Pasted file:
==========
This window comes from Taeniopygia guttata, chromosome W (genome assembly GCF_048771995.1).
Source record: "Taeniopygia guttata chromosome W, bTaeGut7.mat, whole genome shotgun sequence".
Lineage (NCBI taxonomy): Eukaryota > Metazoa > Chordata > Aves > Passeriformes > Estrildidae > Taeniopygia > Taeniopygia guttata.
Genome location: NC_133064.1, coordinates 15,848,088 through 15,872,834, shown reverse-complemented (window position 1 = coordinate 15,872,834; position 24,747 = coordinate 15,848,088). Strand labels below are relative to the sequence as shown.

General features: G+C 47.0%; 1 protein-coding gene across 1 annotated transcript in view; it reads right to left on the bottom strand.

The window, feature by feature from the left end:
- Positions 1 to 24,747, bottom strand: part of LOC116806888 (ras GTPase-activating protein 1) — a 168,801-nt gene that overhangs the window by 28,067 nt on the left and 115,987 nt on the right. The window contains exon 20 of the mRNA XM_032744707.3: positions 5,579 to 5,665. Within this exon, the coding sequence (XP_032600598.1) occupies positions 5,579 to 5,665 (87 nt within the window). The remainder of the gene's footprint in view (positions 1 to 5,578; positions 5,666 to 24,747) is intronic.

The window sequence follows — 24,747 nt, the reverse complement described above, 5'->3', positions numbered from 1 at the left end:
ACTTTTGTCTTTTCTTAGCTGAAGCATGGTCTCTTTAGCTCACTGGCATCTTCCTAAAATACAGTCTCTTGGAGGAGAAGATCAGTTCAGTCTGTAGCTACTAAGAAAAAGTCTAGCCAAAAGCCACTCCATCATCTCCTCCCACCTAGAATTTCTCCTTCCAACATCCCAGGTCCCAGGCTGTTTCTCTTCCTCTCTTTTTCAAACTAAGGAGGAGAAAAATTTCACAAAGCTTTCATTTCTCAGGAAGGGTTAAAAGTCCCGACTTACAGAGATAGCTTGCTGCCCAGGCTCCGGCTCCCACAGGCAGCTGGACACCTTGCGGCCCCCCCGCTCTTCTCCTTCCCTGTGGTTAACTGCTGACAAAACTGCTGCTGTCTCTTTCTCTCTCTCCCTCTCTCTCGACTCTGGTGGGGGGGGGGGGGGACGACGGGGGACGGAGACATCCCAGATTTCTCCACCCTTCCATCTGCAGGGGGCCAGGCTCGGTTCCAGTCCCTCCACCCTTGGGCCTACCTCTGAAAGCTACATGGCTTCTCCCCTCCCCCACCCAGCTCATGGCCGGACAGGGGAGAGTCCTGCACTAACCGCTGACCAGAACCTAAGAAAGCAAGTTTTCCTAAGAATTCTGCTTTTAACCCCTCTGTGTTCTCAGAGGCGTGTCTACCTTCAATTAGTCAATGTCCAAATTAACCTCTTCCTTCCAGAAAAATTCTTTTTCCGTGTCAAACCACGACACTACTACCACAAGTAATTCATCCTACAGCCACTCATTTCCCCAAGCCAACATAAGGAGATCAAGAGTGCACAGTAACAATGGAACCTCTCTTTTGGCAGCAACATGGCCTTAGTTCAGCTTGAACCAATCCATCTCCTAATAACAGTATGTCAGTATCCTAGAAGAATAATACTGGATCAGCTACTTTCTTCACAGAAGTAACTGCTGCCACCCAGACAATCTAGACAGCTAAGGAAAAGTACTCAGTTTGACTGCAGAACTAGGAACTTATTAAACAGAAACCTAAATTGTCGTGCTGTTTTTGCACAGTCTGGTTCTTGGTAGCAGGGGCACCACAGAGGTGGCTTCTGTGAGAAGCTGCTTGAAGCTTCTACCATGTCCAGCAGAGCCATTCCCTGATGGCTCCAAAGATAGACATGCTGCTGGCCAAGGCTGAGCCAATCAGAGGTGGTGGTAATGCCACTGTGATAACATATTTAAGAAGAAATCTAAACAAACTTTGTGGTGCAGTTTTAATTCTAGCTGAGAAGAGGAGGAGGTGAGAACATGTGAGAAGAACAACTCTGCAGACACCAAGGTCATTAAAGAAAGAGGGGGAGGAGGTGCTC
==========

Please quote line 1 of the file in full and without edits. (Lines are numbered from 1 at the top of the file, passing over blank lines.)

This window comes from Taeniopygia guttata, chromosome W (genome assembly GCF_048771995.1).